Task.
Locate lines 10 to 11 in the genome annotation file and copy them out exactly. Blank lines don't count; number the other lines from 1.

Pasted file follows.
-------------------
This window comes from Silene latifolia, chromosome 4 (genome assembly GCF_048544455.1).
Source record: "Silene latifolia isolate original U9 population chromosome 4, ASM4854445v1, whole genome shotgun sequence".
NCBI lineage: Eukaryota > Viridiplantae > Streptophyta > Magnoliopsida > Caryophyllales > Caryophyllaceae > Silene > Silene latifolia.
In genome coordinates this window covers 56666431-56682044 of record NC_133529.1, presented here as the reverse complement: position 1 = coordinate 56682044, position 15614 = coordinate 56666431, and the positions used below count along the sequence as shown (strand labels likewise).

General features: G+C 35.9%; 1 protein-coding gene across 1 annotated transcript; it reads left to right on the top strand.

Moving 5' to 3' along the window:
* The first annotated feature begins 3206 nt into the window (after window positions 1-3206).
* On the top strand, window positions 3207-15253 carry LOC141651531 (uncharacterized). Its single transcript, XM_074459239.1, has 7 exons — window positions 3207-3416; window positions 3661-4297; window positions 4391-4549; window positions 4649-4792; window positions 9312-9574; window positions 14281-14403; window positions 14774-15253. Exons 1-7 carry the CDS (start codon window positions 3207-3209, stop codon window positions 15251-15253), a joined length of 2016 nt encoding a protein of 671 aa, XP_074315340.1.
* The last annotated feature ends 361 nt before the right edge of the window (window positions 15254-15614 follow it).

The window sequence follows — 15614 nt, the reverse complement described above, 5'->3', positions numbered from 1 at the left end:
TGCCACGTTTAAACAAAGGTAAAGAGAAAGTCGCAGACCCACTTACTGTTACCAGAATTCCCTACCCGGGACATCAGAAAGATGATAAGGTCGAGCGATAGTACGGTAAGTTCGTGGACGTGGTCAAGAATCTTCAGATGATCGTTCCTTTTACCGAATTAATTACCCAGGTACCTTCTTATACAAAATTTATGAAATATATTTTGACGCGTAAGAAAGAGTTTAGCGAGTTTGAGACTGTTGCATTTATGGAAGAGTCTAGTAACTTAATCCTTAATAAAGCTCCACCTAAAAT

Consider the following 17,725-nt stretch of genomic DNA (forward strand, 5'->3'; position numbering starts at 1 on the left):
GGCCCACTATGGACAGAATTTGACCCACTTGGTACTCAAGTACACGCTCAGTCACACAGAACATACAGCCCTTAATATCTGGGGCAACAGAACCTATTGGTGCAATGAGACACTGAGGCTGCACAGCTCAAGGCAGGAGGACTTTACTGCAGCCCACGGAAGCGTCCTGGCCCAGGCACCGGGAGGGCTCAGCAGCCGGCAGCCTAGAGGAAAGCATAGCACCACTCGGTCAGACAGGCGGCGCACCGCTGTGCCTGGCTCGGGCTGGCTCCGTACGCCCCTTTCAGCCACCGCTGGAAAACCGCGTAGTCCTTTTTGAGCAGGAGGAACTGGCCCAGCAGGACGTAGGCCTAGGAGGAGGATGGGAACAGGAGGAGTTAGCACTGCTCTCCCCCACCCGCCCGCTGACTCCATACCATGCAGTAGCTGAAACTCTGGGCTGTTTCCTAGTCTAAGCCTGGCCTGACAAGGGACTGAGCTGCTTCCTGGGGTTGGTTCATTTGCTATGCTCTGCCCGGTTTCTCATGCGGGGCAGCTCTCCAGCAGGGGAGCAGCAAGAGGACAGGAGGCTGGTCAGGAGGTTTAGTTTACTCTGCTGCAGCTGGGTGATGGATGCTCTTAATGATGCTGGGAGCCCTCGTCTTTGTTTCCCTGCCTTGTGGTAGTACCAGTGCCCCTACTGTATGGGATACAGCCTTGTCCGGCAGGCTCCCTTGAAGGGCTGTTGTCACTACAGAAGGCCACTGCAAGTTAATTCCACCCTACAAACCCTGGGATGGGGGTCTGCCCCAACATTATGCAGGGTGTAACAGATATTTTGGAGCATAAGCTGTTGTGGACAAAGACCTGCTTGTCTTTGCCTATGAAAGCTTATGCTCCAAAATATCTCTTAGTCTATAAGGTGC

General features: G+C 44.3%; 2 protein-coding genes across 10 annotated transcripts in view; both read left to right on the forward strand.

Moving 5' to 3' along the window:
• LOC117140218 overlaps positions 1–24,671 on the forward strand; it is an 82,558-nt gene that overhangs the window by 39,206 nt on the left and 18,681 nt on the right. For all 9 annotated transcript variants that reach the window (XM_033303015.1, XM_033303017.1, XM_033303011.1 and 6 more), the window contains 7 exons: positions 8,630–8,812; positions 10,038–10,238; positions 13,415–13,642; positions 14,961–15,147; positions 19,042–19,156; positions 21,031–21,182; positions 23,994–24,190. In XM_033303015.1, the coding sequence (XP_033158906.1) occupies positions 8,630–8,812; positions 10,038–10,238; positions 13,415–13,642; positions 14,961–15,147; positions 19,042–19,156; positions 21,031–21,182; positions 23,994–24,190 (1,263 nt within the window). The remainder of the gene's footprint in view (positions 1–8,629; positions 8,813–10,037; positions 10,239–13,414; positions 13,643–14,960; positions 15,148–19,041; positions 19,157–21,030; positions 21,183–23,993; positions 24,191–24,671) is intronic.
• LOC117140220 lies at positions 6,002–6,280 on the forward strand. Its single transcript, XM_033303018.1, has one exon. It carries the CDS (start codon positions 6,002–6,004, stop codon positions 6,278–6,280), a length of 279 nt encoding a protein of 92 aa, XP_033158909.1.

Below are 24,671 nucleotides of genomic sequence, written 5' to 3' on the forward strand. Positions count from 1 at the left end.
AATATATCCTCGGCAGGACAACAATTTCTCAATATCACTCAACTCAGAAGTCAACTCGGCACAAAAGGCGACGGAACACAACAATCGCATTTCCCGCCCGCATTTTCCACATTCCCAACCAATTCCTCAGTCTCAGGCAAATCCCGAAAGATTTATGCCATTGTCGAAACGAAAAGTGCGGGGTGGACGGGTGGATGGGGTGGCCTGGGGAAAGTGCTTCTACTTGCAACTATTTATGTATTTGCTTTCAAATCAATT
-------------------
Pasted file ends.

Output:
The window sequence follows — 15614 nt, the reverse complement described above, 5'->3', positions numbered from 1 at the left end:
TGCCACGTTTAAACAAAGGTAAAGAGAAAGTCGCAGACCCACTTACTGTTACCAGAATTCCCTACCCGGGACATCAGAAAGATGATAAGGTCGAGCGATAGTACGGTAAGTTCGTGGACGTGGTCAAGAATCTTCAGATGATCGTTCCTTTTACCGAATTAATTACCCAGGTACCTTCTTATACAAAATTTATGAAATATATTTTGACGCGTAAGAAAGAGTTTAGCGAGTTTGAGACTGTTGCATTTATGGAAGAGTCTAGTAACTTAATCCTTAATAAAGCTCCACCTAAAAT